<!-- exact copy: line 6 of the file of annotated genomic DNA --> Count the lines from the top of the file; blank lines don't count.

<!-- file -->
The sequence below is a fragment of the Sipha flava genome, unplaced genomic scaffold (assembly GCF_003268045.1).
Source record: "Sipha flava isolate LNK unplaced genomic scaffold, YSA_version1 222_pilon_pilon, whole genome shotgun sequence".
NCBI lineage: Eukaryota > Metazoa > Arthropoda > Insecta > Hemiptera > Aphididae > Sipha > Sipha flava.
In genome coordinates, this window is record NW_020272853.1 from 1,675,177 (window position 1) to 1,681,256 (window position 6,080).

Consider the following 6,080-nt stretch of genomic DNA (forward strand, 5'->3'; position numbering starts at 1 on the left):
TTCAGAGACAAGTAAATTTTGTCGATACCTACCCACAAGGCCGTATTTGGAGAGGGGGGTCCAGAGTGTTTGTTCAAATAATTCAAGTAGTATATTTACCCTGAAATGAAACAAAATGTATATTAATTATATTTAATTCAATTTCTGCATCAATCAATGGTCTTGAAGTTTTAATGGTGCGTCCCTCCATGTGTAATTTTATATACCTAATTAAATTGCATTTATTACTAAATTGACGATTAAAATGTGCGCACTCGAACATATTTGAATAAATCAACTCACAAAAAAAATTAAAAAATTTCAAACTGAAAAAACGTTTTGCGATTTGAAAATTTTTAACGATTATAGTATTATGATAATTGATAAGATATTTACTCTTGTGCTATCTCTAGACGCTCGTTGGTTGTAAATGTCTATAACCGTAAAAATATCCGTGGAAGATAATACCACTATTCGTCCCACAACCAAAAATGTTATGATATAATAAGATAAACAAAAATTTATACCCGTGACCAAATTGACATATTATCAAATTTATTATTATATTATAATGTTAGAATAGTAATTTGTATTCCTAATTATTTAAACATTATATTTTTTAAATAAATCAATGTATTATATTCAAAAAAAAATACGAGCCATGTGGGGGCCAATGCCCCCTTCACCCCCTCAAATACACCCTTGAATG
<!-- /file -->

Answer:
TTCAGAGACAAGTAAATTTTGTCGATACCTACCCACAAGGCCGTATTTGGAGAGGGGGGTCCAGAGTGTTTGTTCAAATAATTCAAGTAGTATATTTACCCTGAAATGAAACAAAATGTATATTAATTATATTTAATTCAATTTCTGCATCAATCAATGGTCTTGAAGTTTTAATGGTGCGTCCCTCCATGTGTAATTTTATATACCTAATTAAATTGCATTTATTACTAAATTGACGATTAAAATGTGCGCACTCGAACATATTTGAATAAATCAACTCACAAAAAAAATTAAAAAATTTCAAACTGAAAAAACGTTTTGCGATTTGAAAATTTTTAACGATTATAGTATTATGATAATTGATAAGATATTTACTCTTGTGCTATCTCTAGACGCTCGTTGGTTGTAAATGTCTATAACCGTAAAAATATCCGTGGAAGATAATACCACTATTCGTCCCACAACCAAAAATGTTATGATATAATAAGATAAACAAAAATTTATACCCGTGACCAAATTGACATATTATCAAATTTATTATTATATTATAATGTTAGAATAGTAATTTGTATTCCTAATTATTTAAACATTATATTTTTTAAATAAATCAATGTATTATATTCAAAAAAAAATACGAGCCATGTGGGGGCCAATGCCCCCTTCACCCCCTCAAATACACCCTTGAATG